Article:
An advantageous feature of the invention is characterized by an extension of a locking link which engages into a recess of the one lock element whenever the combination lock is actuated. Whenever the specified key code is set at the combination lock, the locking link may be dislocated to where its extension retracts from the recess of the one lock element. This in turn releases the handle to where it may be turned while simultaneously moving the plug-in gudgeon. If the number wheels are turned, causing the key code to be changed, then the extension of the locking link will be dislocated, thus engaging into the recess whenever the meshing position of the toothed section is acheived.

In accordance with the invention it is advantageous that the locking link is designed as a rocker positioned in the same direction as the handle. The latter may, as is quite common for many combination locks, cooperate with locking sleeves allocated to the individual number wheels. These locking sleeves feature flat sections. Whenever the flat sections of the locking sleeves align due to the corresponding turning of the number wheels, which corresponds to the proper key code, the rocker of the locking link may be dislocated in such a way that the extension retracts from the recess of the one lock element. The handle is now released to where it may be turned.

The safety provided by the lock for firearms is increased due to the fact that the locking link may only be dislocated whenever the combination lock is in its locked position. If the handle is turned from the meshing position of the toothed sections into their released position, then the extension is positioned above the front surface of the one lock element facing it. The number wheels may now not be turned since the rocker is supported by the front surface via the extension. A dislocation of the number wheels thus always requires the handle to be turned back to the meshing position of the toothed sections.

From a handling point of view it is favorable to provide for a detent of the handle in its two end positions of rotation. This detent is distinctly noticeable and, on the one hand, indicates that the toothed sections mesh and, on the other, that the toothed sections no longer mesh.

It is furthermore an advantageous feature of the invention that the handle is equipped with a lug that faces outwards at its longer lever arm including the extension, which in turn moves behind a hook-shaped protrusion of the lock element that accommodates it whenever the handle is in its lockable end position. Due to this it is not possible to disengage the handle in the area of this particular lever arm by means of the blade of a screwdriver, which in turn ensures that the extension of the locking link remains within the recess of the one lock element as required.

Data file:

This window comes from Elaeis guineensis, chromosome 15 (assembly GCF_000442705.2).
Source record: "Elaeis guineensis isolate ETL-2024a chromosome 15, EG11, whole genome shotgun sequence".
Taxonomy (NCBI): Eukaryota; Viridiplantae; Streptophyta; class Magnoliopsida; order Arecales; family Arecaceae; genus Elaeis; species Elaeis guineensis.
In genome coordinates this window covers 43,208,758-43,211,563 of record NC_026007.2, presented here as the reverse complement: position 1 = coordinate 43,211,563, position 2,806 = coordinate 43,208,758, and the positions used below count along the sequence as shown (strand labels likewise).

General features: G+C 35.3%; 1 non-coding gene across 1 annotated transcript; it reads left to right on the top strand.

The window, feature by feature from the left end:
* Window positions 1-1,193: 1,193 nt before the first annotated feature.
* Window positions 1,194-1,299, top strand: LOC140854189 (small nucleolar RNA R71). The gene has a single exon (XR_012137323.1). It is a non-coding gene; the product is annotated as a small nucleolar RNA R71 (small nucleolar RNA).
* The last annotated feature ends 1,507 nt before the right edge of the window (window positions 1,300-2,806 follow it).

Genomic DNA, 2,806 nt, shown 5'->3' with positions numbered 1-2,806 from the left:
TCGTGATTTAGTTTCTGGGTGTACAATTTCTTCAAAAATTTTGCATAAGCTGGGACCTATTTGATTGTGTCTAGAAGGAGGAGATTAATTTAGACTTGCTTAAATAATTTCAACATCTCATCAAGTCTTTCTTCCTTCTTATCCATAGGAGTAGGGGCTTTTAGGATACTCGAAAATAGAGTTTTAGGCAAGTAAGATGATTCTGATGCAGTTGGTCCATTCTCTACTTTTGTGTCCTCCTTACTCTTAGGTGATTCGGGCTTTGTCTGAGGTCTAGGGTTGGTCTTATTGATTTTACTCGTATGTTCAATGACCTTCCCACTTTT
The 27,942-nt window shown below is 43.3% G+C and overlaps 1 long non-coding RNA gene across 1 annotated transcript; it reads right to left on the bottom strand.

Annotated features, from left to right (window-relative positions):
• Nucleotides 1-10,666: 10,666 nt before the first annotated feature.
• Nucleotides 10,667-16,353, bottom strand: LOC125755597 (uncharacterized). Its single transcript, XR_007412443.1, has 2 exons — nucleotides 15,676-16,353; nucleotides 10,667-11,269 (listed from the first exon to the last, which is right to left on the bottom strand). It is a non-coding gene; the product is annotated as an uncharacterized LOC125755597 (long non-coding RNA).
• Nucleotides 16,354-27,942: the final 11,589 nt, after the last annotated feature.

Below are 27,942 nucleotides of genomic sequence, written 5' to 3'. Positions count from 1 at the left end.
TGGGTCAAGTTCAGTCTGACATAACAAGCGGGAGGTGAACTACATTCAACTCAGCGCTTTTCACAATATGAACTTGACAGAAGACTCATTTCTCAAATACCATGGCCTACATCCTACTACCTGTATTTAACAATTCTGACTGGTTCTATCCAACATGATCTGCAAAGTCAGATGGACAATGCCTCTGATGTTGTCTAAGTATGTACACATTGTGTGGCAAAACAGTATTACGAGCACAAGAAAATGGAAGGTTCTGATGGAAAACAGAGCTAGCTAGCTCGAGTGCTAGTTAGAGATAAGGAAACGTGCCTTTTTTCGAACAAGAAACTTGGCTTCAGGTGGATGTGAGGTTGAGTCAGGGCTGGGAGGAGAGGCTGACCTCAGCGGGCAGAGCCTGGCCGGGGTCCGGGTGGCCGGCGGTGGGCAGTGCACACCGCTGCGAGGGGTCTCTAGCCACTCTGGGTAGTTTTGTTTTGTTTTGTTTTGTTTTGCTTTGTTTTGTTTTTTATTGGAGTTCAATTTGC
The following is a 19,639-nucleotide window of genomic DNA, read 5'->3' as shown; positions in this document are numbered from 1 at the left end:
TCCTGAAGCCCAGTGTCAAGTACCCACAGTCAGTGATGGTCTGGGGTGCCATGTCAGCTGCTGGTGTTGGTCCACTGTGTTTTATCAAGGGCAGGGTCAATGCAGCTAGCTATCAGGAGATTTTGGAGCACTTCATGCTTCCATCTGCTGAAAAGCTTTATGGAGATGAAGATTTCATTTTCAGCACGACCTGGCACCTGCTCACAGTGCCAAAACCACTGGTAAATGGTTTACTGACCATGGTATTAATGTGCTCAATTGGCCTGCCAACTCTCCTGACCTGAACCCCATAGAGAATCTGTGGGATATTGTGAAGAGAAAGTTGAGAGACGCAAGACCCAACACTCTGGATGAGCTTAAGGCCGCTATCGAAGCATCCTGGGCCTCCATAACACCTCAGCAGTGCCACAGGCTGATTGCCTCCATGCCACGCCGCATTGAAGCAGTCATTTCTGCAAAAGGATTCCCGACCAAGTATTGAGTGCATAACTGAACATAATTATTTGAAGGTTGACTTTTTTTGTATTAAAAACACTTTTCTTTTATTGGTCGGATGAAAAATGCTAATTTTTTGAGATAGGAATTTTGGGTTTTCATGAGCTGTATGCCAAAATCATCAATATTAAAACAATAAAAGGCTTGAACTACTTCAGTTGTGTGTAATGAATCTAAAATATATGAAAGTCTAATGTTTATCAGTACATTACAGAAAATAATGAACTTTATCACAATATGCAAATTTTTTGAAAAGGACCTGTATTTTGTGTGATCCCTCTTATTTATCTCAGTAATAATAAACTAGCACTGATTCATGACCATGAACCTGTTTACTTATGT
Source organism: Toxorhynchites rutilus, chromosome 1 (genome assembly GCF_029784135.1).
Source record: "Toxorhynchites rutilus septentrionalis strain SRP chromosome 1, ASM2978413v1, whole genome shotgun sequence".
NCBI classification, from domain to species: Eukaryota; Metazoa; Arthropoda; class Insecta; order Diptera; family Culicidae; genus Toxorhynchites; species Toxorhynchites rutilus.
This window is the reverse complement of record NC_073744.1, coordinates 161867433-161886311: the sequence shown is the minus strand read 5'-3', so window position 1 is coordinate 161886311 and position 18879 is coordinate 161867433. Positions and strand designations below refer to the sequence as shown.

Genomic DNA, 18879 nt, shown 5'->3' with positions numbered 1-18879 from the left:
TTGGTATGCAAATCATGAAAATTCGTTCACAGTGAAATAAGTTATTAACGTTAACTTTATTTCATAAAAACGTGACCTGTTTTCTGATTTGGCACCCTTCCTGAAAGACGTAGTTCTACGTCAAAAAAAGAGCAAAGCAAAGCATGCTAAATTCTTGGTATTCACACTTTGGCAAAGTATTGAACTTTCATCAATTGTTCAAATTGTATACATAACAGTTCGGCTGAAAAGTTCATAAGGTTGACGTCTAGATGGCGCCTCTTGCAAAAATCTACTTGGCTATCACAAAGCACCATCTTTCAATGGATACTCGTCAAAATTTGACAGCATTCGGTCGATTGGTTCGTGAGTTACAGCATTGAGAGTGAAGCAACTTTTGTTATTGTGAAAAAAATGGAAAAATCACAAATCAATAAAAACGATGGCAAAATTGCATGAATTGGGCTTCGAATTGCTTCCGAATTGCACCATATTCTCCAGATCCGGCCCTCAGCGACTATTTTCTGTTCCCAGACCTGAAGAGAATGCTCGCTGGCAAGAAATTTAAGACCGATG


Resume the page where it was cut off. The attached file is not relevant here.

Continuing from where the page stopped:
In the following one example for the execution of the invention is explained on the basis of the drawings included. The example shows

FIG. 1 a view of a pistol with a lock for firearms attached to its trigger unit, with the toothed sections of the lock elements meshing,

FIG. 2 a detailed view in the area of the trigger unit incl. the lock for firearms, with the actuation handle turned from the meshing position of the toothed sections into the released position,

FIG. 3 a top view as an enlarged representation of the lock for firearms attached to the trigger unit, referring to the meshing position of the toothed sections of the lock elements,

FIG. 4 a longitudinal section of the lock for firearms with the lock elements in their meshing position, with the correct key code set and the handle released for turning,

FIG. 5 a longitudinal section in accordance with FIG. 4, with--deviating from it--the handle rotated by 90 into the released position,

FIG. 6 a front view of the one lock element, illustrating the locking link, designed as a rocker,

FIG. 7 a section through line VII--VII in FIG. 6,

FIG. 8 a section through line VIII--VIII in FIG. 6,

FIG. 9 a rear view of the one lock element with the protective plate omitted,

FIG. 10 a representation in accordance with FIG. 8, with--contrary to it--the key code deviating, the locking link swivelled and the handle locked,